I wonder, does that make the people who died and were attacked at the Pentagon “civilians”?

  4. Well, some of them were civilians, but it’s a good question: just what is the theory behind moving KSM’s trial to civilian courts?

  5. Kevin

    I don’t see any theory, but rather ad hoc rationalizations. O’s people seem to be trying to square a lot of his campaign rhetoric with reality, but not all of it, and not consistently. It’s like watching a rookie investor making straddle trades and never learning from the errors.

  6. costanza

    (1) Bowing is Asia’s equivalent to shaking hands (I personally prefer it – it’s more eloquent and reduces disease transmission). The depth of Obama’s bow is indicative of an inferior to a superior.

    (2) By moving the the trial of KSM et al to federal court in NY is Holder’s opportunity to put the Bush Admin on trial.

    (3) Imagine the technical difficulties of such a trial. Is information obtained by waterboarding admissible? What about finding an impartial jury of their “peers”? Change of venue issues! The problems are endless!

  7. Bernie

    He is shaking hands! But I am with you, I wouldn’t want to catch whatever Obama has!
    As to the depth of the bow — if you are right, Michelle probably has him with his forehead touching the ground.

  8. Luis Dias

    To compare Obama’s literacy with Palin’s just made my day! Oh my! Ahah!

    About Hillary’s “no”, a comment: She’s a politician, not a statistician. She’s not allowed to kow-tow to bayesian logic, but to Clintonesque logic. Should be obvious by now.

  9. stan

    Palin didn’t have the time or interest to write a book. She doesn’t pretend that she wrote it. Obama dedicated months, even years, of his life to writing a book and couldn’t get it together. He finally farmed it out, yet continues to lie about it.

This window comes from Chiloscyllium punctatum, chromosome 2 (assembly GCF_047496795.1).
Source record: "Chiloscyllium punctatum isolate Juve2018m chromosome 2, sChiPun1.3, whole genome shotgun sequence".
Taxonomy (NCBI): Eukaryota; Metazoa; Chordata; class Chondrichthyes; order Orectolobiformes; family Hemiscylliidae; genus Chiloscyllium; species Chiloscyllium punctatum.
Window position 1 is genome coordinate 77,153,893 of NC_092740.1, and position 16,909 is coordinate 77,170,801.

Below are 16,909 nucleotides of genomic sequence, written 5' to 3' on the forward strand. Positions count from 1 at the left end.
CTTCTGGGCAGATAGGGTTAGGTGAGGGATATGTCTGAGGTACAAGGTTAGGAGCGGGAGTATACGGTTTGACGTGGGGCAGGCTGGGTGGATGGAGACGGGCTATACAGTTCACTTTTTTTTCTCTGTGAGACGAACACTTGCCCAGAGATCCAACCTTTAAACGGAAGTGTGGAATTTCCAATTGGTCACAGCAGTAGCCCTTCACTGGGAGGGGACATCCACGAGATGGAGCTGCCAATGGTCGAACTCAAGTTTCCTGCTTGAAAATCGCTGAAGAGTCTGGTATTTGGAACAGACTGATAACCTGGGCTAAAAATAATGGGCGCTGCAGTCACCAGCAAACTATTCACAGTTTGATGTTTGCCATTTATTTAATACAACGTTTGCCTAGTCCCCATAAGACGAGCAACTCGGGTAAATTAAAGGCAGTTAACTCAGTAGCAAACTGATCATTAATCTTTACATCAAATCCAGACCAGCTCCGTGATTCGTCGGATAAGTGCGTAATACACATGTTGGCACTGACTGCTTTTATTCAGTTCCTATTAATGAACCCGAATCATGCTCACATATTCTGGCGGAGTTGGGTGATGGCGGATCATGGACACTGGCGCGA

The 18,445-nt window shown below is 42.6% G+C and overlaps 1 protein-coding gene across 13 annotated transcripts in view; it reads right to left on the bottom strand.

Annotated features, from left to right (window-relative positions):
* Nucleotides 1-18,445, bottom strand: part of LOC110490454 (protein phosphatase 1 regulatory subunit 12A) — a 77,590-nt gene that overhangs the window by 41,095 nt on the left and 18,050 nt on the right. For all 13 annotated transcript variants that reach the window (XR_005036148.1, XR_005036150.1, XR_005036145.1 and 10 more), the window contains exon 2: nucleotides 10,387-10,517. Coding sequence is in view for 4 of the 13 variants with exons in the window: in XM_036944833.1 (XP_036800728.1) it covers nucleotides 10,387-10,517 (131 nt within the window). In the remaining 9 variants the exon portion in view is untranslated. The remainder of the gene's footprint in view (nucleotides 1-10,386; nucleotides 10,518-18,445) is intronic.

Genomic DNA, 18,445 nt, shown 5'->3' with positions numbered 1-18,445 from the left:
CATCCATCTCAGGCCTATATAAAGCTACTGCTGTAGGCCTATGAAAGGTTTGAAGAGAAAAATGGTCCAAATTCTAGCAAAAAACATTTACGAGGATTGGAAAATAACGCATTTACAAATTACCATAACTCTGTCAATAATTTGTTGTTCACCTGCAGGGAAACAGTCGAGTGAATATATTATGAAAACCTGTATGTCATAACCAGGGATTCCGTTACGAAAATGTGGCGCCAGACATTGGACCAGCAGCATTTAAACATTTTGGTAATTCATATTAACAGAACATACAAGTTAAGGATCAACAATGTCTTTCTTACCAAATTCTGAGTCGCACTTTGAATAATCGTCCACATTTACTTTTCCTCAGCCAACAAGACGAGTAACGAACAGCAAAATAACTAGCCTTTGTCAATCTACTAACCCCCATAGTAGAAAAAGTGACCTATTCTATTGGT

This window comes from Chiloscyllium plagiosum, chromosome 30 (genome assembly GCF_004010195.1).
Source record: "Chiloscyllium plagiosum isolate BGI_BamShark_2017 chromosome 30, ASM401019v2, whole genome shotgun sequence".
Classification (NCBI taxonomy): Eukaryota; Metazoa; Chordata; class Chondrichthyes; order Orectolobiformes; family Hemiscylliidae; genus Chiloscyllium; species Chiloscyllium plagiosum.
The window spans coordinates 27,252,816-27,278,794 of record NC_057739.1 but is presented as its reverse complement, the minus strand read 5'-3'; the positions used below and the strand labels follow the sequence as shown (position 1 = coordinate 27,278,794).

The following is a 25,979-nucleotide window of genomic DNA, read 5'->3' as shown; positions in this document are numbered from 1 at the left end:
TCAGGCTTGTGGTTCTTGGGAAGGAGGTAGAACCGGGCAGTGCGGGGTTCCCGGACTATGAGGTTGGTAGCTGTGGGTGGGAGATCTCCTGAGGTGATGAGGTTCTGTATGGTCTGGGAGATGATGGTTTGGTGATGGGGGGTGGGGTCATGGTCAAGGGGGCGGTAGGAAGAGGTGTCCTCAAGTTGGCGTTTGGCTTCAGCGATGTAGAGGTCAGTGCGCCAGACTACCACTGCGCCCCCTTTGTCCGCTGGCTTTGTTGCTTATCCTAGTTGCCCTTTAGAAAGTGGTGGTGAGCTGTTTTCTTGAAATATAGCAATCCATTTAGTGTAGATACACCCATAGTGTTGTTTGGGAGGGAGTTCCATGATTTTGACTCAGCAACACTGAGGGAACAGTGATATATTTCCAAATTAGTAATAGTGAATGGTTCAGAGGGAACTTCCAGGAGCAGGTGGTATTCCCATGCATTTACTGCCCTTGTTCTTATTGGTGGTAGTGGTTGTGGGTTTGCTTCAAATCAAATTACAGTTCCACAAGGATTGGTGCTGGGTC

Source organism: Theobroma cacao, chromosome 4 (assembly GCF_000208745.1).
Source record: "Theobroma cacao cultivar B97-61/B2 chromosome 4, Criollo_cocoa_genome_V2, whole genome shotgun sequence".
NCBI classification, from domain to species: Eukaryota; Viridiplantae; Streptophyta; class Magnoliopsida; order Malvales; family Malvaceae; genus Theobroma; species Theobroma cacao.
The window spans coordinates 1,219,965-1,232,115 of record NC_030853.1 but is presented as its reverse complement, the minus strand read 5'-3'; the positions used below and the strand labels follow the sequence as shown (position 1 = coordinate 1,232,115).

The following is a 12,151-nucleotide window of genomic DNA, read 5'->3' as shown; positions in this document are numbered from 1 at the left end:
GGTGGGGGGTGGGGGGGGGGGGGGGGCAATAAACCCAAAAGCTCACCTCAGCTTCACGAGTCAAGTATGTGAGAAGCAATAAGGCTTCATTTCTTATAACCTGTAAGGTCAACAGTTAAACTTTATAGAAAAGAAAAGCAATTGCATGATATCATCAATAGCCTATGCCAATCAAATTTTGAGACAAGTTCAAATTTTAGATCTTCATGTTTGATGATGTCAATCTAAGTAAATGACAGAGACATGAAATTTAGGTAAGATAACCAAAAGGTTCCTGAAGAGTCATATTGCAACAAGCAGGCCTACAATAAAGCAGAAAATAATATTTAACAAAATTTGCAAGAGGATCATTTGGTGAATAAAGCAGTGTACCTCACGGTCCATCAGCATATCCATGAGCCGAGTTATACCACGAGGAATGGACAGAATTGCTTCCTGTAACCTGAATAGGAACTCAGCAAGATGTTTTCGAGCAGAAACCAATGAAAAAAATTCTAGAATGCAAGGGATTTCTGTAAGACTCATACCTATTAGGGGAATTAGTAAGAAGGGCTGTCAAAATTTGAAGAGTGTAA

I’ve never seen the slightest bit of evidence that Obama has anything more than an average IQ. I doubt Palin’s IQ is very different from BO-zo’s. The area where they have established extensive differences is not mental, it’s ethical. BO-zo’s dishonesty, slander and comfort level with corruption differentiates him from Sarah in major ways.

  10. 49erDweet

    What stan said.

  11. dearieme

    When authorship is disputed these days, I expect a professor to announce that his software – so successful on Shakespeare – reveals that Mr X wrote tome Y. Why hasn’t this happened for the purported Obamabooks? Are all literary professors leftist tools?

  12. Harold Vance

    Wasn’t the fourth plane supposed to hit the White House or Congress? Even if they didn’t pull it off, the attack on the Pentagon was an overt attack on the government. I wonder how many planes flying into the White House it would take for BO to get the message. Five? Ten? Twenty all at once?

    This whole KSM as common criminal thing is bonkers. War can take place between large groups of individuals and a modern “nation state.” That these guys aren’t official state agents doesn’t matter one wit. War is war. The individuals (all united by a common ideology) simply and cleverly used an available means to launch the attack. They don’t have to be flying in a bomber with some nation’s flag painted on it. That’s ridiculous.

  13. Briggs


    You’re probably right about the Nipponese faux pas, but I maintain that pundits do themselves a disservice by becoming publicly indignant over it. Lefties will see Obama’s gesture, however flawed, as at least an attempt at friendship, and what’s so wrong with that? Therefore, it’s better to poke fun rather than to lecture.

  14. Mike B

    Costanza – then why is Obama bowing AND shaking hands? And why isn’t the Japanese guy bowing?

  15. Luis Dias

    I’ve never seen the slightest bit of evidence that Obama has anything more than an average IQ. I doubt Palin’s IQ is very different from BO-zo’s. The area where they have established extensive differences is not mental, it’s ethical. BO-zo’s dishonesty, slander and comfort level with corruption differentiates him from Sarah in major ways.

    This is outright delusion and confirmatory biased analysis.

    Wow. To regard Sarah Palin as something other than an half-baked crazy lunatic, and compare her to O is mind-boggling. Do you reps not have a shred of “reality” anymore? Are you so kool aid influenciable?

    That people may think of O as a “medium IQ” guy, go ahead. I think that’s wrong, but it could be true. I find it hard to believe that an average schmuck could go to Harvard and get the grades he had, but I’m sure you’ll educate me about “positive discrimination” in the US (which is an unfalsifiable claim about every high graded black person, always). So in a veeeeery disturbed version of events, one could conclude that O wasn’t that “bright”.